iPad Mini vs. Kindle Fire HD

I noticed that Amazon.com is taking advantage of a direct product comparison with the iPad Mini. Smart move on their part and good advertising tactic. Go for that swing group!

Amazon Kindle Fire HD - Much More for Much Less

Apparently it’s not iPad Mini vs. Android tablet, but iPad Mini vs. Kindle Fire HD.

Amazon highlights the key characteristics that standout against the iPad Mini: price and pixel density. It even went as far as to be redundant just to drive the point home. Notice the first two points are basically a restatement of pixel density (verbal vs. numerical) and are very similar in argumentative premise. The Kindle Fire also boasts wifi that is 41% faster than the new iPad (purportedly). The quote by Gizmodo adds a nice touch of ethos, though I’m not sure how much validity it really adds.

I stumbled upon an article comparing the new iPad Mini to the Kindle Fire HD. It had some good points. But some of the arguments were bolazo (that’s Uruguayan for nonsensical).

I like Apple products a lot. In general, I think they are well designed. I’ve had a better experience with my MacBook than any other previously owned laptop. Granted your newest product is going to be a better experience than the last (hopefully); however, there are things I just love about my MacBook that I didn’t get with my PCs. I’ve mentioned a lot of them before (trackpad, gestures, Preview, among other things). Of course this is just my preference. Some people hate gestures. I could throw money at them and they would want nothing to do with it, let alone a MacBook.

Back to my point. There are some arguments in the article that are flat out terrible. For example, the author suggests that “[Apple] has gotten away with selling what are essentially commodity products at an extremely high premiums by establishing a strong brand that has embedded in the general population the image of superiority.” The kind of technology Apple sells is not a commodity. This guy is writing like a first-world-ian. The only way in which Apple products are like commodities is that when the price goes up, fanboys and fangirls still buy them. Other than that iPods, iPads, iPhones, MacBooks, etc. are not commodities. Tablets and smart phones in general are not commodities. Ridiculous. On the flip side, Apple has managed to “get away with”, or better said, successfully been able to sell their products at high prices because of the loyal consumer base they have grown as a result of branding, marketing, design and a host of other strategies.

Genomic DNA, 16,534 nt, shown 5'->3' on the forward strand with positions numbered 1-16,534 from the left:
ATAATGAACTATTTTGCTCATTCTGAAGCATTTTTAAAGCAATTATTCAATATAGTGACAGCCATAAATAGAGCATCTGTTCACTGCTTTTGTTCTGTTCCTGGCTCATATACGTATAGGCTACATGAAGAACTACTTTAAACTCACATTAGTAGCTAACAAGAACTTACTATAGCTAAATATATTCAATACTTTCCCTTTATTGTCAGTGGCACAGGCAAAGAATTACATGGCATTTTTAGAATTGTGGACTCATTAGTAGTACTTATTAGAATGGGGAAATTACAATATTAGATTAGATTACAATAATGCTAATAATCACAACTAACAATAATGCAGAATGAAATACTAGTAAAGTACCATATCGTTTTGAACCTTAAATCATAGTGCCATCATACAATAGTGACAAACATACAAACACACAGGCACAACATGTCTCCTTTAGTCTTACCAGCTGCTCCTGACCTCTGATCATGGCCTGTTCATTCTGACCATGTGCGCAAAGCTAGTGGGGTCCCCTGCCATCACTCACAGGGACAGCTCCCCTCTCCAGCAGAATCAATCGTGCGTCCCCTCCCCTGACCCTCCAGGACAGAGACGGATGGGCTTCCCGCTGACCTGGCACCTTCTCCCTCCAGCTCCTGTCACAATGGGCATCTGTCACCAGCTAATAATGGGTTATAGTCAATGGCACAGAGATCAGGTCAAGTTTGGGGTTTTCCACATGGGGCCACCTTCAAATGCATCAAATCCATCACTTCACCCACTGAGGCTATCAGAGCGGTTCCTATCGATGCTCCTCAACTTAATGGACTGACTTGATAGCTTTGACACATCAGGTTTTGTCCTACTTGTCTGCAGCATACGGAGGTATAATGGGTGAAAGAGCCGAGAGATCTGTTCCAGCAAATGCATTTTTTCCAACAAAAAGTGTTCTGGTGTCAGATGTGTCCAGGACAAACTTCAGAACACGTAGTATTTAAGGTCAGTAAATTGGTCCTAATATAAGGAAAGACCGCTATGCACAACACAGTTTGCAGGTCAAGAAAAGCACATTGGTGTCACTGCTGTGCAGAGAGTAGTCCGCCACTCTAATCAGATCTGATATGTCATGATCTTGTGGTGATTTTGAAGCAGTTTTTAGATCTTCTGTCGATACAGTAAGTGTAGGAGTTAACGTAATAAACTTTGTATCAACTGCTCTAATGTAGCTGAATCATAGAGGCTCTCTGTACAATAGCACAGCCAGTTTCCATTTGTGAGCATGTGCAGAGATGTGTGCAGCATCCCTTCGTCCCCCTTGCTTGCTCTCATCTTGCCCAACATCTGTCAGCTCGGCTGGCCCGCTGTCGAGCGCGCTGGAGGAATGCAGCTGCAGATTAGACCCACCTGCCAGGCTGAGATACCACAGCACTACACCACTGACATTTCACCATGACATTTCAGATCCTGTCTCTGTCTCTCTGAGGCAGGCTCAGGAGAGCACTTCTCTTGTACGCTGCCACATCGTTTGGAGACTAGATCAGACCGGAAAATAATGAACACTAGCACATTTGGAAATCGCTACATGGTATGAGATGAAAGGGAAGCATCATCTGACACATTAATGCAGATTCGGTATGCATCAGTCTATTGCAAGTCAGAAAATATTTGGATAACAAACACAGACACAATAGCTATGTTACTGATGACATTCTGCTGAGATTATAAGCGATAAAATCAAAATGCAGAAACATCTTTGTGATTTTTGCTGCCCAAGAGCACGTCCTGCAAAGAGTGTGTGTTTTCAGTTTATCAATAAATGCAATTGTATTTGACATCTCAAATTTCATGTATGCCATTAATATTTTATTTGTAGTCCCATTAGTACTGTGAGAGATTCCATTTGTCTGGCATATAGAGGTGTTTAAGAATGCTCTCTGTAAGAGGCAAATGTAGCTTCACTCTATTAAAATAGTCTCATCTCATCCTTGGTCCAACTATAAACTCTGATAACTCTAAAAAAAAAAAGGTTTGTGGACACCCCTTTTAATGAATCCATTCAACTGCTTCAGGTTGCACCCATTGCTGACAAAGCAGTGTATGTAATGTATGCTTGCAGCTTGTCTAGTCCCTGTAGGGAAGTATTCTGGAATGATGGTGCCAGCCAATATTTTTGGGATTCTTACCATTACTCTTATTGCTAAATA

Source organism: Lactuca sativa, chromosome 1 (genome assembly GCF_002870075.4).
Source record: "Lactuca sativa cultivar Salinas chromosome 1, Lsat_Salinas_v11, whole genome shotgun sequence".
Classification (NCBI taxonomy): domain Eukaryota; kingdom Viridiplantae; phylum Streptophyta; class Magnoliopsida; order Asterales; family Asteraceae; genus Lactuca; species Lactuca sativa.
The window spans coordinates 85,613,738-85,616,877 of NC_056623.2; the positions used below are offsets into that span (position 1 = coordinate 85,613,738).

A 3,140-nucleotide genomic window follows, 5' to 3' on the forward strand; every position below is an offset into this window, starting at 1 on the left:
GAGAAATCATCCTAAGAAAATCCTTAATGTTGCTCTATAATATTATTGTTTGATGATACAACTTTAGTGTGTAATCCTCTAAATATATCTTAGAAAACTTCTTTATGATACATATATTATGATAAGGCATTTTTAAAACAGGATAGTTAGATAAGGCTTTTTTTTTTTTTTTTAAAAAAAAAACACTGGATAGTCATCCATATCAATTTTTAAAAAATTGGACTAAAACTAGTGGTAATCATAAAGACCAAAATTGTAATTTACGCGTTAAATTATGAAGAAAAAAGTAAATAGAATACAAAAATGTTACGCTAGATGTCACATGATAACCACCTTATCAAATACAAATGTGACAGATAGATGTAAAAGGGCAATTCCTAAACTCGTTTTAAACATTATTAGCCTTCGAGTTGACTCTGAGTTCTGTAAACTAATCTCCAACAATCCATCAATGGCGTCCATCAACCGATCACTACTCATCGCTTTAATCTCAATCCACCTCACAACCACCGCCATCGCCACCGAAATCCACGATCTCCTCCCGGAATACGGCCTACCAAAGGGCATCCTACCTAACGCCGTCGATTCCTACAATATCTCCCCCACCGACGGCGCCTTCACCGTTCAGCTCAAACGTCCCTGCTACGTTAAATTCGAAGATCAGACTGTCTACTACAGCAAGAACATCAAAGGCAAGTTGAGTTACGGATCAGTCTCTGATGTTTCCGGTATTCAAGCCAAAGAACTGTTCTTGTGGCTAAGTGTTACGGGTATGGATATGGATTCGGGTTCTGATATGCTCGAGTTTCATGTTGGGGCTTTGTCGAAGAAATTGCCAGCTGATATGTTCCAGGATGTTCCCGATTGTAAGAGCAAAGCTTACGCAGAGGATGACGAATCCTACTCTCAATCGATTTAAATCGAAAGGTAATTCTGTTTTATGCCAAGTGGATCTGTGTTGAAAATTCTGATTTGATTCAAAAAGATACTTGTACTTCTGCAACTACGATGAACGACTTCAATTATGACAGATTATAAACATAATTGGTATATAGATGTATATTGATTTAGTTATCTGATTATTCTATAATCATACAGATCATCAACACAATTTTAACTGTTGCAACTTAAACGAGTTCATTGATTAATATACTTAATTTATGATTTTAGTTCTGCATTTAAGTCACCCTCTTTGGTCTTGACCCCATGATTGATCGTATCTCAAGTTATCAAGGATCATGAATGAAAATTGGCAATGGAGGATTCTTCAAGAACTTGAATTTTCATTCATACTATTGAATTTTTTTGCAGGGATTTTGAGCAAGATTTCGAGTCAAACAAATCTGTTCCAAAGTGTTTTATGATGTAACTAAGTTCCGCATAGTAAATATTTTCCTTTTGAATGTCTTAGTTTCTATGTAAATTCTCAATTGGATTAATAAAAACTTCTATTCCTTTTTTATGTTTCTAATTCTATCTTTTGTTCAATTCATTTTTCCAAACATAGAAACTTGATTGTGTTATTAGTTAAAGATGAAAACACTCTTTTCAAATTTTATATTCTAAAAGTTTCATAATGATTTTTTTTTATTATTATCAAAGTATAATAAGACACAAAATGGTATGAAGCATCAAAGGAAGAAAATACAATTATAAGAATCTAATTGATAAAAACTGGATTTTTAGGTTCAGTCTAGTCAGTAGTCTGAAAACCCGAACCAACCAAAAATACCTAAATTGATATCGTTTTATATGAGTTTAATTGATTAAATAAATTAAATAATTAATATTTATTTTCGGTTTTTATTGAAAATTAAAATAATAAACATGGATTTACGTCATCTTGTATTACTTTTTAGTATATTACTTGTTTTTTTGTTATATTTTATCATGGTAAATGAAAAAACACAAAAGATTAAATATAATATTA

Later the author makes this statement: “In short, while the Apple software ecosystem is closed and very rich today, Android will reach parity and even surpass the richness of the iOS world going forward, eliminating the software ecosystem advantage that Apple can use to justify its higher prices for inferior hardware.” Wow! Google, you should really pay this guy more. …

This is taking me back to my previous rant on journalism a little bit. At this point the author’s persuasive pitch left me unconvinced and I stopped reading. And it’s not because he claims “Android will reach parity and even surpass” iOS. That may very well happen. May the best product “win.” But inferior hardware? Talk about a sweeping generalization of Apple products.